When frustration with the system boils over, some vote for populist parties and politicians. But as my colleague Alex Kliment explains, other more imaginative types go a step further: they reject government authority altogether and set up their own self-styled states, some of them complete with their own flags, passports, and even currencies.

That’s what thousands of disaffected Germans have done as part of the loosely affiliated “Reichsbürger Movement,” established on the principle that the German government created after World War Two is illegitimate and that the German Empire is still legally in force. Near the city of Wittenberg in the former East Germany, a local man has crowned himself monarch of the “Kingdom of Germany,” a would-be state of 250 people who no longer pay German taxes or carry German identification papers. There are dozens of other such entities scattered across the country.

The Reichsbürger  (literally, “Reich citizens”) movement dates to the 1980s, but its ranks, mainly rightwing sympathizers, have nearly doubled to 16,500 people since 2016 as broader anti-establishment sentiment has grown throughout Germany. The authorities say that about 900 members are considered extremists and that gun ownership rates in the movement are more than triple the national average of 2 percent. Last year, a Reichsbürgermember was given a life sentence for killing a policeman.

On the one hand, the Reichsbürger – like the “Sovereign Citizens” movement in the US, the “Freemen-on-the-Land” throughout the former British empire, or even the nice Norwegian lady who established the short-lived enclave of Niceland – are a weird sort of curiosity. Peter I of the Kingdom of Germany is recognized by no other governments or states.

But in a world where every level of political organization seems to be chafing against the authority of the level above it – countries against multinational unions, regions against countries, states against federal governments, and even cities against their surrounding regions and countries – they are the ultimate, if quixotic, expression of individual sovereignty. The “Reichsbürger Movement” involves thousands of people and continues to grow.

In a world where social media helps citizens with grievances find one another more easily than ever, where the Internet can give alternative narratives of sovereignty a new kind of authority, and where even guns and bullets can now be printed at home, we can expect more of these sorts of movements around the world in the coming years.

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Nicholas Thompson, editor-in-chief of WIRED, explains the feud between Trump and Twitter and weighs in on Elon Musk's ambitious space plans:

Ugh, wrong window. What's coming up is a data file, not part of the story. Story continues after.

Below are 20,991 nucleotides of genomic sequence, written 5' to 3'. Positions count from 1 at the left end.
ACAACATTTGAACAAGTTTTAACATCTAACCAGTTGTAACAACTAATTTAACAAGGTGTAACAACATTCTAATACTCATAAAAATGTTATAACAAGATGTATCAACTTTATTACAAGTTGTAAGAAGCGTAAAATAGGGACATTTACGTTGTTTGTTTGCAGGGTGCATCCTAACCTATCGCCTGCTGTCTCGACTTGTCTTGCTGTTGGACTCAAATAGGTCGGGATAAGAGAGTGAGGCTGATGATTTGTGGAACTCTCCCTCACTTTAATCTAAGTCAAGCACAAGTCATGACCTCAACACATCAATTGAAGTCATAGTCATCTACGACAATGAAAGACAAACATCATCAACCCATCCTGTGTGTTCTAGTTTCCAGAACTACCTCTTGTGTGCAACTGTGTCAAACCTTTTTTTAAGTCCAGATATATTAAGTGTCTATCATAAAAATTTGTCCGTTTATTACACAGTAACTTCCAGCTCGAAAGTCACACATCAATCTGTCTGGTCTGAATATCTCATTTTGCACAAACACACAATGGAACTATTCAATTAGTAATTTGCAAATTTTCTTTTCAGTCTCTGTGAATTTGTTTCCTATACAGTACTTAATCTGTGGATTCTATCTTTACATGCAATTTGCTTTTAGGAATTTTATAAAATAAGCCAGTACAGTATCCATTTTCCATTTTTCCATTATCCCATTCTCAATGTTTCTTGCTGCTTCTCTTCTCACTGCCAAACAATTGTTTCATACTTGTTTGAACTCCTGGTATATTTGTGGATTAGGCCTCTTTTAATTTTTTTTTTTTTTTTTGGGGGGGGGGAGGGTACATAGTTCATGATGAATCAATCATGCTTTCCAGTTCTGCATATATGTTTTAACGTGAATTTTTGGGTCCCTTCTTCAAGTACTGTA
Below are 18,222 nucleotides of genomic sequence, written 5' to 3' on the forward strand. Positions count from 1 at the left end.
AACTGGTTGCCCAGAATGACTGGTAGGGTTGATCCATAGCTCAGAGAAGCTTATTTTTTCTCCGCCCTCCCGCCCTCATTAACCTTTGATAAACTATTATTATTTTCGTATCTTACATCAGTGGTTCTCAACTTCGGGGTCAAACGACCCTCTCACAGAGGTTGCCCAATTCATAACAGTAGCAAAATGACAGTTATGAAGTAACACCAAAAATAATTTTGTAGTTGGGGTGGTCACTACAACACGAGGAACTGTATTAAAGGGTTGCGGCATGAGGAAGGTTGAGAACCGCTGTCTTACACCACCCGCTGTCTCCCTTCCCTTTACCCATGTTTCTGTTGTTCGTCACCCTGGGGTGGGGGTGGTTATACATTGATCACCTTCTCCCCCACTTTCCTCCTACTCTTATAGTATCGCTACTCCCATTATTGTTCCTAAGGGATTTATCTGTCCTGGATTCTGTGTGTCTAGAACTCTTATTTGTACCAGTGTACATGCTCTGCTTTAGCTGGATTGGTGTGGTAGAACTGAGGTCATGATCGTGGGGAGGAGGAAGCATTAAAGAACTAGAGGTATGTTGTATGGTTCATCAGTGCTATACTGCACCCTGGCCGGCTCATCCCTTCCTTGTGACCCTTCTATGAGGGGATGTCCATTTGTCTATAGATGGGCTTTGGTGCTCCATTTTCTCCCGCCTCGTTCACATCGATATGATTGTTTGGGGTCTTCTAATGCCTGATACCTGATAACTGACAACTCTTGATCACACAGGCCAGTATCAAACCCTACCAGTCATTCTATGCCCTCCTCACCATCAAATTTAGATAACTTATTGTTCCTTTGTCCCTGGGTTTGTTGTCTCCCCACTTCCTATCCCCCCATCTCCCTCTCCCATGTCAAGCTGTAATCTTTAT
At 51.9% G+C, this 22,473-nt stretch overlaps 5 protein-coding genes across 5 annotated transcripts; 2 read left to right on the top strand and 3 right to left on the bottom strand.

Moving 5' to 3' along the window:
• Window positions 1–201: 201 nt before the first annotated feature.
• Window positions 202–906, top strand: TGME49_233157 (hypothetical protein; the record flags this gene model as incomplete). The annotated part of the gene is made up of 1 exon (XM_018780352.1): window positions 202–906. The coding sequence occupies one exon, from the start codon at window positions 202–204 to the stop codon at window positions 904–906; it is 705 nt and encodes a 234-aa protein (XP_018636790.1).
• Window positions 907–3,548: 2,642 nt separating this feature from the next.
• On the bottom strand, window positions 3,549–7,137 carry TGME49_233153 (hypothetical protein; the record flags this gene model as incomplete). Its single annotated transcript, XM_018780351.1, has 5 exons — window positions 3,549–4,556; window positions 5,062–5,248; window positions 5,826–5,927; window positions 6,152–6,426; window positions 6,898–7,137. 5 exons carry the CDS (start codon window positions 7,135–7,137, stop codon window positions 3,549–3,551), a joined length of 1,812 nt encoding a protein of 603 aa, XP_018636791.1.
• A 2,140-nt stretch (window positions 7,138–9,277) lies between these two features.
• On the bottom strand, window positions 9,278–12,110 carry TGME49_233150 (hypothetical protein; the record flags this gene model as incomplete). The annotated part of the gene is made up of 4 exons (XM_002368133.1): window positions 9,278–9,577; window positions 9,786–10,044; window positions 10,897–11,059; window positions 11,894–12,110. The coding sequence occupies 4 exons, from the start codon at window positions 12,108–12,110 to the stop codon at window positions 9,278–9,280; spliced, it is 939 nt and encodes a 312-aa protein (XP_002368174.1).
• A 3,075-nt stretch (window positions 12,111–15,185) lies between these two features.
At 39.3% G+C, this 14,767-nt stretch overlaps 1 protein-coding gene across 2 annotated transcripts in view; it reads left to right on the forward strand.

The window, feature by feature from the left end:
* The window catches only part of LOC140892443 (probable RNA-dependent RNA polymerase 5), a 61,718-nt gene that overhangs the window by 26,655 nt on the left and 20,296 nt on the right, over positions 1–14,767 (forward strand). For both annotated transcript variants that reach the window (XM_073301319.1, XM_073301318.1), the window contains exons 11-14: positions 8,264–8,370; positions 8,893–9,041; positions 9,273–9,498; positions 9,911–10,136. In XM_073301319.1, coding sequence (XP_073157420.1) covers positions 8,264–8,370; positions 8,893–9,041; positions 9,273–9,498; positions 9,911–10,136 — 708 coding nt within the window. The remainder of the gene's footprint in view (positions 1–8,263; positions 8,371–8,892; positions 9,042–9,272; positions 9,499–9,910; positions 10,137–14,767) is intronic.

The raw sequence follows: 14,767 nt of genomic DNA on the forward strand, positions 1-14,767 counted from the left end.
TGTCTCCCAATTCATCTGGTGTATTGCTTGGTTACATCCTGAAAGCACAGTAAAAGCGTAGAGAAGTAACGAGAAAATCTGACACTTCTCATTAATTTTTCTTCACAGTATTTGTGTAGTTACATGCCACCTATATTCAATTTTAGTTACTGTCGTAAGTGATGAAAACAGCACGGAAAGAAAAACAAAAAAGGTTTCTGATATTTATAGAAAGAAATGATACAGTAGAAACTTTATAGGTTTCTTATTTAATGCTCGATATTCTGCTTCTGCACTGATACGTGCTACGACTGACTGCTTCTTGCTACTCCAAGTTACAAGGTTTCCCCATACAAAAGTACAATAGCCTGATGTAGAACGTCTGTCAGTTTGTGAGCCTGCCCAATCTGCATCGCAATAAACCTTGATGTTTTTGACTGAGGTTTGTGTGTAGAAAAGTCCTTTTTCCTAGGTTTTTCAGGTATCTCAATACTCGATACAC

What is happening between Trump and Twitter?

A lot. Twitter decided it had to fact check the president because the president said something that wasn't entirely true, and perhaps was false, about voting. Twitter cares a lot about lies about voting. So, they fact check Trump. Trump got really mad, said he's going to get rid of some of the laws that protect Twitter from liability when people say bad things on their platform. That started war number one.

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Trump promised a statement about China. Today's announcement was not about China. Most significant was about the World Health Organization, which is a distraction for Trump because it's weaker. They're reliant on the US, have no ability to hit back. But announcing they're pulling all funding and pulling out of the World Health Organization, the international governmental organization tasked with responding to pandemics, in the middle of a pandemic, is one of the stupidest foreign policy decisions that President Trump could make.

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The world's worst health crisis in a hundred years might not seem like the best time for the World Health Organization's biggest financial supporter to threaten to pull the plug on its operations, but that's where we are. On Friday afternoon, President Trump announced that the US is withdrawing entirely from the Organization.

The move comes ten days after the White House sent a withering four-page letter to the organization's Director General which accused the organization of ignoring early warnings about the virus' spread and bowing to Chinese efforts to downplay its severity. The letter closed with a threat to withdraw within 30 days unless the WHO shaped up to better serve "American interests." In the end, the Administration had patience only for 10 days after all.

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